Photo: Bob Rees with Chris Sessions on the Wilson River near Tillamook, OR. (Photo by Buzz Ramsey)
It isn’t every day that you get a call from the legendary Buzz Ramsey to go fishing one of “his” two rivers, in which he made a name for himself. There aren’t many anglers in the Pacific Northwest that don’t know the name, haven’t seen a snap of Buzz with a fish, or haven’t sat through an engaging seminar that Buzz has conducted, in hopes of hooking you on a technique he has perfected. Buzz Ramsey is as iconic to anglers as salmon are to Oregonians.
“Sure, I’ll take a sick day!” After a quick calendar check, I didn’t think twice about accepting Buzz’s invitation to spend the day on the river with him and Chris Sessions, another well-known guide with a long history in Tillamook and Alaska. My excitement grew even larger when I heard Buzz was contemplating putting in at Milepost 10, a reach of river on the Wilson that I had never drifted before. Not even the 6:00 a.m. start time frightened me, and that says a lot for a guy that’s more of a night owl than an early bird. I had to hold back my burning question however, “What time does it actually get light out, Buzz?” You just don’t question Buzz Ramsey’s motives.
I’ve fished with Buzz before, both in my boat and in his. He suffers no fools so you do your best to ensure a smooth running experience. The put-in alone at Milepost 10 would offer me ample opportunity as an inferior angler. We managed, but it became pretty clear as to why we were the only boat up there. It’s not a boat ramp that the common angler would use, but consider who I was fishing with.
After the rigs were shuttled, the oars were placed and the rods rigged, we headed out, hitting water that I had only dreamed of seeing. Buzz started off by telling us the first hole is where Wilson River angler Roger McCann took his largest steelhead, a 30-pounder, many moons ago. A 30-pounder, surely a benchmark I’ll never see. I am still after my first Oregon 20-pounder, not sure I’ve ever been close. And yes, of course Buzz has a 30-pounder notched in his belt. It’s just not like it was in the old days, however.
Despite my lack of sleep, I felt more awake than ever before. The river was in great shape, I was learning a new stretch of river and I was certainly in good company. To boot, I wasn’t the guy rowing the boat, Buzz was! I hadn’t taken home a fresh steelhead for my family this season, but I had high hopes that the day would end with such a prize.
It wasn’t long before we were into fish. With no other boats in our reach, we had plenty of virgin water to work. Rowing the boat in fast water didn’t deter Buzz from getting his gear out. We were working one of Buzz’s many innovative lures, the fluorescent red MapLip 3.5, when a nice 8 or 9-pound buck hit his plug. After about 6 or 7 minutes, Buzz subdued the brute and kept it for the home-pack, a dandy hatchery fish. Despite its deep body and only slightly faded silvery color, Buzz didn’t think it photogenic enough to take any shots. I think in reality, his wife Maggi might have just told him, “Just bring home the fish, Buzz, we have enough fish pictures.” The skunk was off, and I didn’t have to take the oars since I didn’t catch the fish!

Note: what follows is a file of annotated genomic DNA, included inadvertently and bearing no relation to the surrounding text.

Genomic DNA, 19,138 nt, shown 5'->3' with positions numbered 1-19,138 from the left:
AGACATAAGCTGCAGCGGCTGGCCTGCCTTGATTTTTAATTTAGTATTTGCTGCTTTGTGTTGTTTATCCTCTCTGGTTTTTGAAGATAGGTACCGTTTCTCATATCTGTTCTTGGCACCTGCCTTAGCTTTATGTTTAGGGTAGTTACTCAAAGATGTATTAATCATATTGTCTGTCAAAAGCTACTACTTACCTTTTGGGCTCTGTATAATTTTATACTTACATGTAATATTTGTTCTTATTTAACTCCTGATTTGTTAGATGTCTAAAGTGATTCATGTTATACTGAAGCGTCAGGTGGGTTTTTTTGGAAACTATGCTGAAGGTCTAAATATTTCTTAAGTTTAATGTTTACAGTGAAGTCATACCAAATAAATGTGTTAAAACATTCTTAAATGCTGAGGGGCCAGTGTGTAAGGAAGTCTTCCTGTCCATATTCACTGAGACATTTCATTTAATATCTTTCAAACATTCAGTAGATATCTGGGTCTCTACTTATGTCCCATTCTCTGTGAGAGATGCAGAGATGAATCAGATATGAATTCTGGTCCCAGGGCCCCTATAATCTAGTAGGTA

It wasn’t much longer before Buzz put me into another fish. This time on the gold/red top 3.5 MagLip in water just out of the main current, where steelhead are likely to lie in swifter flows. After about 4 minutes, we netted a nice 6-pound hatchery hen, which would later go to feeding my family and our new friends back in Gladstone, where I have just relocated after leaving this Tillamook Country after the last 20 years. (What was I thinking?)
My mission was accomplished. Fish in the box, pictures taken and still 2 bags of cookies to consume for the rest of the morning. It was going to be a great day!
It’s not the fact I’m fishing with a legend, or that we’re on one of my favorite north coast rivers under ideal conditions, but that I get to fish with two honorable anglers that take the time to educate themselves on the issues that affect our natural resources and understand our responsibilities as consumptive users of this resource. Buzz and Chris have fished all over this country, and given their skillsets, they can live and work anywhere they want to, likely making a much better living than they do in the rural areas they live in.
Buzz has not only used his status as one of the elite to draw crowds in, teaching them how to be better anglers but also spreading the message that we’re the ones responsible for recovery of these species. Without the rally cries for responsible management of our aquatic ecosystems, our children won’t have the same opportunities we’ve had over our lifetimes. Responsible fisheries management of our ocean resources plays a huge role in that conversation. Protecting our forage fish prey base, reducing bycatch and approaching species management through ecosystem-based management are all components that are encapsulated in the Magnuson-Stevens Act, celebrating its 40th anniversary next month. These complex issues are often overlooked by us freshwater anglers, but this is the year to pay attention. Reauthorization is on the table in 2016, and we’ll want to be there to keep our heritage strong.
Now, if I can just get him to put on that hat of his, my day will be complete.
3 comments on “Angler’s Legendary Status Comes with Monumental Responsibilities”
Nice article always a pleasure to read about three greats!!
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